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View platinumaa's profile

kitchen countertop finishing question

by platinumaa
posted 02-09-2017 01:48 PM


14 replies so far

View Robert's profile

Robert

3533 posts in 1985 days


#1 posted 02-09-2017 01:55 PM

There are food save finishes available. Mr. Google will help you there.

I’ve also heard people use mineral oil and beeswax.

-- Everything is a prototype thats why its one of a kind!!

View Rich's profile

Rich

4953 posts in 1094 days


#2 posted 02-09-2017 02:26 PM

Just about any finish is food safe once it’s cured. If you want a durable, attractive, easy-to-apply finish, it’s hard to beat wipe-on poly. You can get it in satin, and just keep adding coats until you get your desired surface.

It’ll be a few weeks before it’s cured to the point where you can’t detect any odor.

Oils and wax are not going to be durable in the long run.

-- Dopeler Effect: The tendency of stupid ideas to sound smarter the faster they come at you.

View a1Jim's profile

a1Jim

117721 posts in 4082 days


#3 posted 02-09-2017 02:29 PM

I agree with Rich

View platinumaa's profile

platinumaa

13 posts in 1020 days


#4 posted 02-09-2017 03:47 PM

rich, thanks for the info.. the ‘wipe on poly”, does it have that real shiny finish when its complete? the girls dont like that thick shiny finish, also do you have a brand you like?.. thanks for the info!

RWE, i am aware google has that info, almost 5 million pages in .02 seconds.. but i like forums since i can give detailed questions and get specific answers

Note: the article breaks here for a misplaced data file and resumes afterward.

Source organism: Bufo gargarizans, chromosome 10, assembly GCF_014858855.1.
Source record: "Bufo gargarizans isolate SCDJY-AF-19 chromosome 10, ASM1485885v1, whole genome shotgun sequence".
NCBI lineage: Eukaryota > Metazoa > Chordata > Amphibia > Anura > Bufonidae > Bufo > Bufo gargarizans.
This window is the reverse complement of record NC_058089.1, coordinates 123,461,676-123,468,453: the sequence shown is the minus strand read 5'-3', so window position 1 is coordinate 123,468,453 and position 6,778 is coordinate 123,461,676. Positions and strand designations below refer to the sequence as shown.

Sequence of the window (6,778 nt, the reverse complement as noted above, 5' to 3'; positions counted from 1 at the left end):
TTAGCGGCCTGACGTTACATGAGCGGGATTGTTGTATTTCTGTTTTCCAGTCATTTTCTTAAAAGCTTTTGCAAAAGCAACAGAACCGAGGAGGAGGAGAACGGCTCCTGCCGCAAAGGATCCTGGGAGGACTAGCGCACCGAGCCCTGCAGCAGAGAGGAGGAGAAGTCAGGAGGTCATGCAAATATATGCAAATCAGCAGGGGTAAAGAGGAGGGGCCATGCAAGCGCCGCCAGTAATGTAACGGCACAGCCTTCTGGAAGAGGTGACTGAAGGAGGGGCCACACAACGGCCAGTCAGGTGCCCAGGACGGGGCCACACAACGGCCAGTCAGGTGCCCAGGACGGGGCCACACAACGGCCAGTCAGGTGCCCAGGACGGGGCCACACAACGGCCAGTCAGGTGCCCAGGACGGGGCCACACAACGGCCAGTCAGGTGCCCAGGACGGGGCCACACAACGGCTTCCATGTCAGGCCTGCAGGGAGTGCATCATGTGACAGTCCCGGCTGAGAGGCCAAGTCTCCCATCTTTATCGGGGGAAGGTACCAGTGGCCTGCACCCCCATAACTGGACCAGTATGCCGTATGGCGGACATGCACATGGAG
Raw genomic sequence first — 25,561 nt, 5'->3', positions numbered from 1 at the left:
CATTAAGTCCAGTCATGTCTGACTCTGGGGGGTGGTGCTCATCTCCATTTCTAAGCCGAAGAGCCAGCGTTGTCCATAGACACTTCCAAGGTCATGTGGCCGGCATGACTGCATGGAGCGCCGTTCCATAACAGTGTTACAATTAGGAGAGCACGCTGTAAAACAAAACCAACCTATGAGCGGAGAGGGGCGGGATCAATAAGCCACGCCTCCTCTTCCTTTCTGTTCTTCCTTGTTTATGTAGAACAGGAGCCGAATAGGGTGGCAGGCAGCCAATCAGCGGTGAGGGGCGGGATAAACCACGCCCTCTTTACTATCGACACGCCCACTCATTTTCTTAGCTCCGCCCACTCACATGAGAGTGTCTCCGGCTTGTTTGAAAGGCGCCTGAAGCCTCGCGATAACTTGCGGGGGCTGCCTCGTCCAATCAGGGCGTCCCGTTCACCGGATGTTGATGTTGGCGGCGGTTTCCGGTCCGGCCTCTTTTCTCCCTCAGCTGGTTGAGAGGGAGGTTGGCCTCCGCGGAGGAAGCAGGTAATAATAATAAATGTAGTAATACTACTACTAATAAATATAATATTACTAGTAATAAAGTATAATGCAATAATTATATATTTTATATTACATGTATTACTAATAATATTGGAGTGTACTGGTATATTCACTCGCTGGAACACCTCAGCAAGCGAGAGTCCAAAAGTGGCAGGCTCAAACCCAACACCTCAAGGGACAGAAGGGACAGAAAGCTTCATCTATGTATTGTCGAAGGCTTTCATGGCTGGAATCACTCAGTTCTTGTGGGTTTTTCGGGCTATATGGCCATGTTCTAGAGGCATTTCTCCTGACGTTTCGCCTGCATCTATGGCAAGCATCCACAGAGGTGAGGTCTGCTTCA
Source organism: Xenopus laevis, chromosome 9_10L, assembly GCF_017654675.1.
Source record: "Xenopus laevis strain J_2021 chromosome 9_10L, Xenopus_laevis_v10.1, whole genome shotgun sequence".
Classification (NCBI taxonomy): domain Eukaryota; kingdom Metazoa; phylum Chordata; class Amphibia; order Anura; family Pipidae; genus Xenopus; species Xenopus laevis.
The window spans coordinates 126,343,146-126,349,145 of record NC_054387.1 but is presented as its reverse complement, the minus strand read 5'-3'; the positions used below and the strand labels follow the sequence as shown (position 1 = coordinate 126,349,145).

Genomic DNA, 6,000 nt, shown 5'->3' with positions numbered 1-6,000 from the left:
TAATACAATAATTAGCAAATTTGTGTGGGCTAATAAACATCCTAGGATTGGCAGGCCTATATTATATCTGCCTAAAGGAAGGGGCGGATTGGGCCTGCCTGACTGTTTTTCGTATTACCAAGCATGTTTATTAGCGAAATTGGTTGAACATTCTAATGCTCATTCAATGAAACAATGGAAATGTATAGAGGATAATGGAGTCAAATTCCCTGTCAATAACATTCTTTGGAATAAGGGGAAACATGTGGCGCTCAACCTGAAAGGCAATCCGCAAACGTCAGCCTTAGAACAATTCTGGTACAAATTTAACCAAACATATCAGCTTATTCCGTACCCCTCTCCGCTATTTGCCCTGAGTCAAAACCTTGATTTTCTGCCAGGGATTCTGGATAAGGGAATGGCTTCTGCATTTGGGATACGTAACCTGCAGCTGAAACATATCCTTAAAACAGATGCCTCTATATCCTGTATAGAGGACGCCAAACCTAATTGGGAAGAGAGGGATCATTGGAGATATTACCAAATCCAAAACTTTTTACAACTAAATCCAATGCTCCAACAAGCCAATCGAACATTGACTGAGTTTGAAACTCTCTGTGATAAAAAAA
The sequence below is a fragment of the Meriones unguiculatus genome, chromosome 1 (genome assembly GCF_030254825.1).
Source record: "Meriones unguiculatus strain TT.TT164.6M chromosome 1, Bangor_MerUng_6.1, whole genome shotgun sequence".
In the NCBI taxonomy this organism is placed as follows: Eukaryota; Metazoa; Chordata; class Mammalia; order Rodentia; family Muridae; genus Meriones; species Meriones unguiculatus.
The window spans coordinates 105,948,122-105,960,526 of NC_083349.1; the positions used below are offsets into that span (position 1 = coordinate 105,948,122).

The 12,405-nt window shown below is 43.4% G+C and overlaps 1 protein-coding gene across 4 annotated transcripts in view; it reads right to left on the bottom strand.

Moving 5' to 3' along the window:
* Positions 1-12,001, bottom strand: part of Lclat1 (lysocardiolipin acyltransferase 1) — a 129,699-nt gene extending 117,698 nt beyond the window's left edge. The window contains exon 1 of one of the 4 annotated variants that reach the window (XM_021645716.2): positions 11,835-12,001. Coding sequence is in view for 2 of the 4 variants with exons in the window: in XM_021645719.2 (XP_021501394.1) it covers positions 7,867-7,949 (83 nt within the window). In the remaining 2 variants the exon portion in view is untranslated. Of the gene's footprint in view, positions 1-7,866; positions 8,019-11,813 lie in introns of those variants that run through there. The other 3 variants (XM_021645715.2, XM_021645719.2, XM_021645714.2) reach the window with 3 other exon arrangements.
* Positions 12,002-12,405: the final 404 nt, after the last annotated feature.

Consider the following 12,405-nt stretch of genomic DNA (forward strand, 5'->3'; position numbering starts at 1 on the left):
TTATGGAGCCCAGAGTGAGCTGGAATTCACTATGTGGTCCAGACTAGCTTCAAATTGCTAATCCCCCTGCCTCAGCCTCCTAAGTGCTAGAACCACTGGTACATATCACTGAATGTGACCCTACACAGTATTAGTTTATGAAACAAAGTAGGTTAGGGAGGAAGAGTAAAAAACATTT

thanks again!

View smitdog's profile

smitdog

442 posts in 2610 days


#5 posted 02-09-2017 03:57 PM

You can get poly in different sheens, gloss, satin and I think there is even a matte available. The higher gloss is more durable because it has more of the hardening agent in it so what I did on my floors was several coats of the gloss for durability then a couple coats of satin on top to knock the shininess down. But for countertops you could go all matte and be fine, no feet stomping around on it and all… The wipe on poly has more of a satin look to it as well, definitely nothing like the high gloss epoxy bar top coatings and restaurant tables.

-- Jarrett - Mount Vernon, Ohio

View CharlesNeil's profile

CharlesNeil

2496 posts in 4375 days


#6 posted 02-09-2017 04:04 PM

For whats is worth I am, as we speak, finishing up some Walnut counter tops, and I will be doing as smitdog said, I am going with base coats of gloss and then finish in satin, I am using Arm R Seal .

View Rich's profile

Rich

4953 posts in 1094 days


#7 posted 02-09-2017 04:14 PM



rich, thanks for the info.. the wipe on poly”, does it have that real shiny finish when its complete? the girls dont like that thick shiny finish, also do you have a brand you like?.. thanks for the info!

- platinumaa

You can get wipe-on poly in gloss or satin. You said they didn’t want a shiny surface in your original post, so that’s why I mentioned satin in my reply.

-- Dopeler Effect: The tendency of stupid ideas to sound smarter the faster they come at you.

View platinumaa's profile

platinumaa